“So, if we’re holding ourselves accountable, we will look at how we compete globally. The House recently passed a version of the America COMPETES legislation that would actually cut ARPA-E research funding in half. I don’t think that’s how we compete. And, in fact, one of my constituents, Bill Gates and the CEO of Cummins led a charge two or three years ago to say that ARPA-E funding should actually be increased in a significant way, if we are going to usher in a new era of innovation and job growth. The Department of Energy also needs to make sure that we are collaborating on a variety of issues with ARPA-E.
“It seems to me, our colleagues in the House seem intent on rolling back the clock—in a way that seriously undermines our nation’s long-term competitiveness.
“We had one of the topic science advisors to President Roosevelt (Vannevar Bush), when launching the Manhattan Project, write that ‘advances in science when put to practical use mean more jobs, higher wages, shorter hours. … But to achieve these objectives—to secure a high level of employment, to maintain a position of world leadership—the flow of new scientific knowledge must be both continuous and substantial.’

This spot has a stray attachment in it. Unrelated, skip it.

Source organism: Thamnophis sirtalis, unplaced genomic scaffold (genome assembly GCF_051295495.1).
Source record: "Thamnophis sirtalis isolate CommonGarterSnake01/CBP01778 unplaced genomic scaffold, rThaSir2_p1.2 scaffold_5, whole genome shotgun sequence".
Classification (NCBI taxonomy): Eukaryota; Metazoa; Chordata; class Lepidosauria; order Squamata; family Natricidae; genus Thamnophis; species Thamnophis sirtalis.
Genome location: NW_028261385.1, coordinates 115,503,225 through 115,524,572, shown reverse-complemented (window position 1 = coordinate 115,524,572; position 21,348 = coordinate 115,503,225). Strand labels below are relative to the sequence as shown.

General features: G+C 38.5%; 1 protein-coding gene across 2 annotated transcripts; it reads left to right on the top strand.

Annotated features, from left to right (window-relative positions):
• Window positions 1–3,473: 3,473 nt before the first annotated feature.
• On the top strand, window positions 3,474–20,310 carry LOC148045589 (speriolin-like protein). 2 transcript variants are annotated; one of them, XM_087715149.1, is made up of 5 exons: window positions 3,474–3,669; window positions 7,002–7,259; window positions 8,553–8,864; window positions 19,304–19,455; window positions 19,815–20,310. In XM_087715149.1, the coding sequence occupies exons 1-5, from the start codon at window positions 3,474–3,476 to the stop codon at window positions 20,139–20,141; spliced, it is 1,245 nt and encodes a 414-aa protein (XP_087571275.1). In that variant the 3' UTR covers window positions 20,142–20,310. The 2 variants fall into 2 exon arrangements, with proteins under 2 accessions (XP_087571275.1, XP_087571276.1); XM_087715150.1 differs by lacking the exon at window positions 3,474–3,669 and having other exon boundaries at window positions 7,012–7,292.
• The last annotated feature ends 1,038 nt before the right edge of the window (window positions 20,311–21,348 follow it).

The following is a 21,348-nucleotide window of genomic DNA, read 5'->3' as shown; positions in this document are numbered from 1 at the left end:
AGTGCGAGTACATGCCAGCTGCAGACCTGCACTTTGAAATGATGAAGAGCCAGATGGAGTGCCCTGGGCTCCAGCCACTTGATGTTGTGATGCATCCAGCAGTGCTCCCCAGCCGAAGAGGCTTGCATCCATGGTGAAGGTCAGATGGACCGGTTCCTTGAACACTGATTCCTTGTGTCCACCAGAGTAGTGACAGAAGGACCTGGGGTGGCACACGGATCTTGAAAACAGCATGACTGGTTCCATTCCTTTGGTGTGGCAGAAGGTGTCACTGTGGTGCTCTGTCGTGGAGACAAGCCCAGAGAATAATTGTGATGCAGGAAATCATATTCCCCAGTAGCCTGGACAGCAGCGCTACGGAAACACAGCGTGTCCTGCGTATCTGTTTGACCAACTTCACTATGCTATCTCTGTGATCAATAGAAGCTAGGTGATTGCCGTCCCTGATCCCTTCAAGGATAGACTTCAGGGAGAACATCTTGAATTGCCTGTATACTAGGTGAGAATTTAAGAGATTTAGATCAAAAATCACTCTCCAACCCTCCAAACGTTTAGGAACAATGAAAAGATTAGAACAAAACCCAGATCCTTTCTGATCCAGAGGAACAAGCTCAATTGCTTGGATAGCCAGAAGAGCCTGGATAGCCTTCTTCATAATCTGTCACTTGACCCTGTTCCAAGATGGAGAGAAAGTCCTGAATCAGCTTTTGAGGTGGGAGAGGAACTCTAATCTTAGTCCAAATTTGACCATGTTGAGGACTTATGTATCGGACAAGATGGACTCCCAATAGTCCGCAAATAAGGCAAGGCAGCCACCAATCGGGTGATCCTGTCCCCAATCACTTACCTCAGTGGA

“I couldn’t agree more. That’s why I’m so pleased to welcome to the committee today from the northwest Commissioner Colleen MacAleer from the Port of Port Angeles, in Washington state. The commissioner and her colleagues are working on innovations in composite materials that help improve fuel efficiency, whether we’re talking about automobiles or aerospace—and that market is expected to grow to $26 billion by next year. So the Department of Energy’s Advanced Manufacturing Office and its national laboratories work with economic development and local government entities like the Port and translate their scientific capabilities into real-world economic value is something that we need to talk about today in helping to move our energy efforts forward.
“I think it’s also important and very timely that we talk about our investments in cyber security. Last week, we discovered that more than 4 million federal employees’ personnel files were hacked; this breach only underscores the persistent and constantly evolving cyber threat. And so it’s very important that we talk this morning about that particular issue as it relates to the grid because it is a target. The Department of Energy has an underappreciated role in addressing this threat and has piloted ways to engage industry in technology development, information sharing and supply chain security. So I hope that we can talk about RD&D and efforts for enhanced grid security on today’s agenda.
“So thank you, Madam Chairman, and I thank the witnesses for being here today to talk about this very, very broad subject area that we have here before us.”